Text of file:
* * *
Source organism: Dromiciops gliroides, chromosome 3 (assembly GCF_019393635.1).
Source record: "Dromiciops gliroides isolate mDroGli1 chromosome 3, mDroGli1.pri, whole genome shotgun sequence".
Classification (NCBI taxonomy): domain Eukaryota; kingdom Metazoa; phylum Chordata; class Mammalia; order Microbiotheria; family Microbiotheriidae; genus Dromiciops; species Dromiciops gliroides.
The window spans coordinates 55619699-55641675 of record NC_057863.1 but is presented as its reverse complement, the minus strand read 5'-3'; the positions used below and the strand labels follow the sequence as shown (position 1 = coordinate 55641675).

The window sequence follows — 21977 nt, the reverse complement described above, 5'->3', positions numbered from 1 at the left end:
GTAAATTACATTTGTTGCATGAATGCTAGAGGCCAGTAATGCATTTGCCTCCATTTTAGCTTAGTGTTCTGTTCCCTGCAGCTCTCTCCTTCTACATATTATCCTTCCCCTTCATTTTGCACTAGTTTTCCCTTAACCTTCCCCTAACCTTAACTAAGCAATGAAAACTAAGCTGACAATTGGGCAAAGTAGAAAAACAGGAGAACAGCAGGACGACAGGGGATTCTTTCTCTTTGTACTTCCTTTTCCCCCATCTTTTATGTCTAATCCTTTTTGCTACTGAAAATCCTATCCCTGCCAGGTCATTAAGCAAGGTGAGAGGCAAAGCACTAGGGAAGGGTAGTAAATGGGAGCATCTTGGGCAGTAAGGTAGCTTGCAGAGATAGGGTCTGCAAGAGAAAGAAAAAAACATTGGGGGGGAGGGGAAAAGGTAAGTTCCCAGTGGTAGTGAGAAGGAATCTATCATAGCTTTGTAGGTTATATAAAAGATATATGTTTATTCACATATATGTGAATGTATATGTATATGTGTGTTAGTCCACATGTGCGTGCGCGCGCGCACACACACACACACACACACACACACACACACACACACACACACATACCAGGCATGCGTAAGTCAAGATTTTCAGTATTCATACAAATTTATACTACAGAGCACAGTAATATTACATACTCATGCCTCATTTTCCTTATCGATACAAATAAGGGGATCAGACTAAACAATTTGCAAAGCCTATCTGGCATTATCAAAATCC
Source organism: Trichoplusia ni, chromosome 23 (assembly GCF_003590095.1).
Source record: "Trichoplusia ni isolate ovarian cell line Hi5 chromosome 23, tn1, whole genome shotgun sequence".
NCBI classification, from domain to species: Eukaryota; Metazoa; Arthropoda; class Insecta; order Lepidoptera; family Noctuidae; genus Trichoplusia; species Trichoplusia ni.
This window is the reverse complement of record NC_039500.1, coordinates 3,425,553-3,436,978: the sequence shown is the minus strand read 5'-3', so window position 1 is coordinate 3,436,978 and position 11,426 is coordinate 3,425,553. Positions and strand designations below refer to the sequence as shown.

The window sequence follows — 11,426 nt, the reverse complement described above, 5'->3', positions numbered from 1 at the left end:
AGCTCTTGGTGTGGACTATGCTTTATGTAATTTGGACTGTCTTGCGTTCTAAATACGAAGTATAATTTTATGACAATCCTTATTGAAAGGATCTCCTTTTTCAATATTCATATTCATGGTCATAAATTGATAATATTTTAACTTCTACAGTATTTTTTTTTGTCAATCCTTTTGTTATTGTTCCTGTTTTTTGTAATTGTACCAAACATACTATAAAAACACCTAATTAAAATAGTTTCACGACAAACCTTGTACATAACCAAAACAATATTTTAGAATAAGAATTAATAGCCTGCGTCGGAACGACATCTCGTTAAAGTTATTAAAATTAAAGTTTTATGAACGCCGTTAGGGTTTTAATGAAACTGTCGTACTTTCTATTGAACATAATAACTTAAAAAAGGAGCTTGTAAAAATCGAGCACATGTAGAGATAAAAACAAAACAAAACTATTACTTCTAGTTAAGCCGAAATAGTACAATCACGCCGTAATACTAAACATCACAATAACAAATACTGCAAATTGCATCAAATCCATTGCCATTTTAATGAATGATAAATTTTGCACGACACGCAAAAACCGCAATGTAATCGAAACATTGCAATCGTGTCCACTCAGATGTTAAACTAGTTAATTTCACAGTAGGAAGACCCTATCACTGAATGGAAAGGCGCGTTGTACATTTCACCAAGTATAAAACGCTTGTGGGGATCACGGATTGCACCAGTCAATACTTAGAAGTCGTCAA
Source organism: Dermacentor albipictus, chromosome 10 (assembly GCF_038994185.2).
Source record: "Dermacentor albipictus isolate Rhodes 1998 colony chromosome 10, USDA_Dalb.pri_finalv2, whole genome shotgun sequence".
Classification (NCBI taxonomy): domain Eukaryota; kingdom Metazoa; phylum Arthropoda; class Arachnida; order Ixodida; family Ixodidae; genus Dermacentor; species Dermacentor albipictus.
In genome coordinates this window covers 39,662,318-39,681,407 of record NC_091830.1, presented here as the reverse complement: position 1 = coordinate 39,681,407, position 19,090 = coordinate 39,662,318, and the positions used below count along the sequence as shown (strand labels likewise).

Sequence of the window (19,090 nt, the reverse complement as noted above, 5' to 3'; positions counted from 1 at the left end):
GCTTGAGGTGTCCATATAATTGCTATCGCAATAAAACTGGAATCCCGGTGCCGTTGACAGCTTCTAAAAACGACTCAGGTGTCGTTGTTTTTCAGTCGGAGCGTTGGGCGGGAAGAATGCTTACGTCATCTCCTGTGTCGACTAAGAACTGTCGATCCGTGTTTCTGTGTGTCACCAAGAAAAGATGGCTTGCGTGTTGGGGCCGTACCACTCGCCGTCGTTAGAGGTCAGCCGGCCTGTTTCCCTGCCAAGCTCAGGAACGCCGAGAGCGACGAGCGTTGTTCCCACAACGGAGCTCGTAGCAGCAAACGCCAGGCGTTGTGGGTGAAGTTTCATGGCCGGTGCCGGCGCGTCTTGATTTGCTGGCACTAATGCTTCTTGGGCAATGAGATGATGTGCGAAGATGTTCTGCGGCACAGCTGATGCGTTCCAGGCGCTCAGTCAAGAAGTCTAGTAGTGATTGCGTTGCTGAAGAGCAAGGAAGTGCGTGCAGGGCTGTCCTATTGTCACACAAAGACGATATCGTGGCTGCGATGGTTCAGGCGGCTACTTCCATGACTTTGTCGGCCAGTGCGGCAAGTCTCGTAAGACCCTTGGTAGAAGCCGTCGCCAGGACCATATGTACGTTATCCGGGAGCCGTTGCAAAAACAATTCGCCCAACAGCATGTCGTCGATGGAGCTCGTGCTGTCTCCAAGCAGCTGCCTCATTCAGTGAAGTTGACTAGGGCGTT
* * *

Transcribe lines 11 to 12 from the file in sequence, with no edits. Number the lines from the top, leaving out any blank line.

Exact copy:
The window sequence follows — 11,426 nt, the reverse complement described above, 5'->3', positions numbered from 1 at the left end:
AGCTCTTGGTGTGGACTATGCTTTATGTAATTTGGACTGTCTTGCGTTCTAAATACGAAGTATAATTTTATGACAATCCTTATTGAAAGGATCTCCTTTTTCAATATTCATATTCATGGTCATAAATTGATAATATTTTAACTTCTACAGTATTTTTTTTTGTCAATCCTTTTGTTATTGTTCCTGTTTTTTGTAATTGTACCAAACATACTATAAAAACACCTAATTAAAATAGTTTCACGACAAACCTTGTACATAACCAAAACAATATTTTAGAATAAGAATTAATAGCCTGCGTCGGAACGACATCTCGTTAAAGTTATTAAAATTAAAGTTTTATGAACGCCGTTAGGGTTTTAATGAAACTGTCGTACTTTCTATTGAACATAATAACTTAAAAAAGGAGCTTGTAAAAATCGAGCACATGTAGAGATAAAAACAAAACAAAACTATTACTTCTAGTTAAGCCGAAATAGTACAATCACGCCGTAATACTAAACATCACAATAACAAATACTGCAAATTGCATCAAATCCATTGCCATTTTAATGAATGATAAATTTTGCACGACACGCAAAAACCGCAATGTAATCGAAACATTGCAATCGTGTCCACTCAGATGTTAAACTAGTTAATTTCACAGTAGGAAGACCCTATCACTGAATGGAAAGGCGCGTTGTACATTTCACCAAGTATAAAACGCTTGTGGGGATCACGGATTGCACCAGTCAATACTTAGAAGTCGTCAA